Can anyone beat “mummy blogger Anneliese” and her challenge to feed a family of 4 on £20 a week?
I had to bite my tongue so many times when I was reading this because of the sheer patronising arrogance of this woman. Clearly she is found the challenge “fun” to do. A bit of “slumming it” to see how the other half live and to prove a point to all us poverty-stricken whingers that the Conservative austerity measures have not gone far enough and £20 per week is ample to feed a family of four…with change to spare and all.
There were a couple of things to note:
1. She did a bulk-buy before the challenge started and used the allocated budget to top-up on essentials during the week.
2. Her children were little more than toddlers, who couldn’t possibly eat a full portion of food between them. She should do it with a couple of hungry teenagers in the house and a husband who has a physically demanding job.
3. She acknowledges the fact that it is socially isolating to live on a food budget such as this. She was grateful for the opportunity for her children to go to a party, but she was embarrassed that she couldn’t return the favour until the challenge had been completed.
4. The menu she provided for her family did not include any “treats”, as she put it. She felt hard done-by that her children did not have cakes, biscuits, jelly etc and had to rely on home made ice lollies for one single extra during that month.
5. She tells us how horrified she was that her children were found munching breadsticks in between meals one day, realising how hungry they must have been to do that.
6. She acknowledges that fresh fruit and vegetables were too expensive to be incorporated into her challenge, fruit more so than vegetables. She tells us the answer to the gap in her children’s fruit intake was to go foraging in the fields behind her house for blackberries.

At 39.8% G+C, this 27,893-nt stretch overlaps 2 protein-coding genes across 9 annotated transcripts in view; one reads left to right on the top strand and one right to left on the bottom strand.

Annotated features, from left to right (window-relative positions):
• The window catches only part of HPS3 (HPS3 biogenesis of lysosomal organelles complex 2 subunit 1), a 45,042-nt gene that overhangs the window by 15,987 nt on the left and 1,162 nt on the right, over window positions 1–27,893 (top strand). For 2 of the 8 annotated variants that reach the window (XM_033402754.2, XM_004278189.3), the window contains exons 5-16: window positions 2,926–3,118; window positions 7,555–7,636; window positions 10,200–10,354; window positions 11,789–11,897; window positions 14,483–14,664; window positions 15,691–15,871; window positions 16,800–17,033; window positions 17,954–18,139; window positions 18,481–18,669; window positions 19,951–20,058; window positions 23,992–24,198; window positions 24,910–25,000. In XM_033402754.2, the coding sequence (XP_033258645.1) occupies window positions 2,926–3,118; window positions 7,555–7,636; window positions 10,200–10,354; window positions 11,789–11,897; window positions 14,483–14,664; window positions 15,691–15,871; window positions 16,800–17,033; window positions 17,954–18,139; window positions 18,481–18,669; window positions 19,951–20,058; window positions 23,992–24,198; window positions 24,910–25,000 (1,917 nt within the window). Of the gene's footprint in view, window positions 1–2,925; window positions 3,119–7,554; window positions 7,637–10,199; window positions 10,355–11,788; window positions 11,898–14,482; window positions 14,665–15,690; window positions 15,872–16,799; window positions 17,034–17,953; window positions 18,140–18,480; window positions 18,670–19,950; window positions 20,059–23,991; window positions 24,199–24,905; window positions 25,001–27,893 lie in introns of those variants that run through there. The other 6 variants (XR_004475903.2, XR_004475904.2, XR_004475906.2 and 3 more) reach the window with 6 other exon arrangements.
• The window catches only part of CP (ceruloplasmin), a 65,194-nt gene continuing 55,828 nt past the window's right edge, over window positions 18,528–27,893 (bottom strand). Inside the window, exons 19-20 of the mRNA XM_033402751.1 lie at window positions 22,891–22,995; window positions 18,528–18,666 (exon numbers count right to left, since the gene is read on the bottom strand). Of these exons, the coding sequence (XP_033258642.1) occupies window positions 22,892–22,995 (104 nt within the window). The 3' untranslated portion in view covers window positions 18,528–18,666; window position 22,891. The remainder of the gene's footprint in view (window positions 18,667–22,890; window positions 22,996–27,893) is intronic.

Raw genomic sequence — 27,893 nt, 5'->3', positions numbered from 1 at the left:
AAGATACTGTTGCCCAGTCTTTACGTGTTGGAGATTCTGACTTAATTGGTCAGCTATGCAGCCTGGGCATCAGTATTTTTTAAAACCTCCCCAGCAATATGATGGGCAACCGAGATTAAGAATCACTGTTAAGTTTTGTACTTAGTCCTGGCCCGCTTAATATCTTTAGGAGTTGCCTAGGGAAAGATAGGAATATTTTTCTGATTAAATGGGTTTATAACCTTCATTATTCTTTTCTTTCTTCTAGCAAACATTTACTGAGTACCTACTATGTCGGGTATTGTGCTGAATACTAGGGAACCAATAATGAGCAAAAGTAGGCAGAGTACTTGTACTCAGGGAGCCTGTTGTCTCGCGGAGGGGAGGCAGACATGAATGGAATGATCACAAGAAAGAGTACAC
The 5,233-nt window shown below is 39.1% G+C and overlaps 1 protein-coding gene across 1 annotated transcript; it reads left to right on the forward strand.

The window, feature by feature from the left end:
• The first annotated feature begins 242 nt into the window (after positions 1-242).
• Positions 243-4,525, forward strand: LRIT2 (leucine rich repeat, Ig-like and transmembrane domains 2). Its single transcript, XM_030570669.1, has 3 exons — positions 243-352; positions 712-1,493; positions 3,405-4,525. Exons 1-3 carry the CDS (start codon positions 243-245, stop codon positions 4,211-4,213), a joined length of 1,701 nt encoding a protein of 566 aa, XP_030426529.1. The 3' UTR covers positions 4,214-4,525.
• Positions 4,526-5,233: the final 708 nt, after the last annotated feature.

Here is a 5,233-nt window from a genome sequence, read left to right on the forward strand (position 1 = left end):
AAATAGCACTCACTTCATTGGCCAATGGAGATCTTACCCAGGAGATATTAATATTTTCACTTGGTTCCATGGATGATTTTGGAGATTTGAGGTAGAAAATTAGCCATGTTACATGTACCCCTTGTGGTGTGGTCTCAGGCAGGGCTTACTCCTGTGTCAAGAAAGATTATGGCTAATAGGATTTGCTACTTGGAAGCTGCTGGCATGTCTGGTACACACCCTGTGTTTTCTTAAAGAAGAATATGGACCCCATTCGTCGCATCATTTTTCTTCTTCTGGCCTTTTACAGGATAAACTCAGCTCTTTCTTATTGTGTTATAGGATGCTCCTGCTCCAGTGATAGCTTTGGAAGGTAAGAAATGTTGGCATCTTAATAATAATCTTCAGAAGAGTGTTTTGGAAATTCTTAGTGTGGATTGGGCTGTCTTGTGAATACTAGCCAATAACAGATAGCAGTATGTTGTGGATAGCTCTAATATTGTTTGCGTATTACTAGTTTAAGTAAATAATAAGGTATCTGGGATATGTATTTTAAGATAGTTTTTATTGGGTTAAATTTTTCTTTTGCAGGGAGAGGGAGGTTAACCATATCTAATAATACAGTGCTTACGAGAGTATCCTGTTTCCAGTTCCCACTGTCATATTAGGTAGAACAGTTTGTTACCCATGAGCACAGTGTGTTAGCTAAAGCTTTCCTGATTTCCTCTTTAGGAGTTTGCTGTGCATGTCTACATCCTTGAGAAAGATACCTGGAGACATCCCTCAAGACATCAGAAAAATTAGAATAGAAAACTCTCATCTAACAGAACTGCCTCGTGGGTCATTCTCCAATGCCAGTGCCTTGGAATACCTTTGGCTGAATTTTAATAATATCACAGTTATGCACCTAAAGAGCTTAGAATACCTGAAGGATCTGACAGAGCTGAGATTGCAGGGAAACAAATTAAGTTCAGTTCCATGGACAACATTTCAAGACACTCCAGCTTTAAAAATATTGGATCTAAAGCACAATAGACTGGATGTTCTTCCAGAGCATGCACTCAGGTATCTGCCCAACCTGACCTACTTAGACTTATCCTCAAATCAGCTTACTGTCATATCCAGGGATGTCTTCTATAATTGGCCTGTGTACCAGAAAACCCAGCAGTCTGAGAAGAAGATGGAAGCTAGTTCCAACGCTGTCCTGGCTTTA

7. She was “bored” of the “bland and repetitive” meals…by the end of the first week!
I can’t take these points one by one because my comments span them and incorporate more that one at a time, but here goes:
1. This “mummy blogger” obviously can’t have a job, because the amount of time she would have to spend on cooking means that she simply couldn’t have fit paid work in as well.
2. It would be interesting to see what items were in her initial bulk-buy, and where she bought it from. Her menu relies heavily on fresh ingredients – hummus, carrot sticks, pitta bread etc – which can’t be bought and kept for a month.
3. On the subject of “treats”, she was mortified that when her children had been to a party she couldn’t return the favour because there was no room in the budget. She was equally mortified that her children had nothing to eat in between meals (apart from the breadsticks – presumably from the back of the cupboard and not out of the £20 budget. If she’d bought them out of the budget for this challenge, what a foolish woman she is, and if they’re out of the cupboard, what a cheat!).
We do have to remember that her challenge was for a month only – how on earth does she think people in this situation PERMANENTLY feel? There’s no chance to bulk buy for us! And to do without a couple of treats for a month is no hardship whatsoever. Doing it week in week out, month after month after month is not only tedious but yes, it is bloody HARD. And when it comes to parties and sharing etc, the guilt and shame and embarrassment of being on the receiving end of sharing like that without hope of being able to give it back is a terrible burden to bear. For someone who naturally wants to share and pay back, taking and not giving back is horrible. Horrible.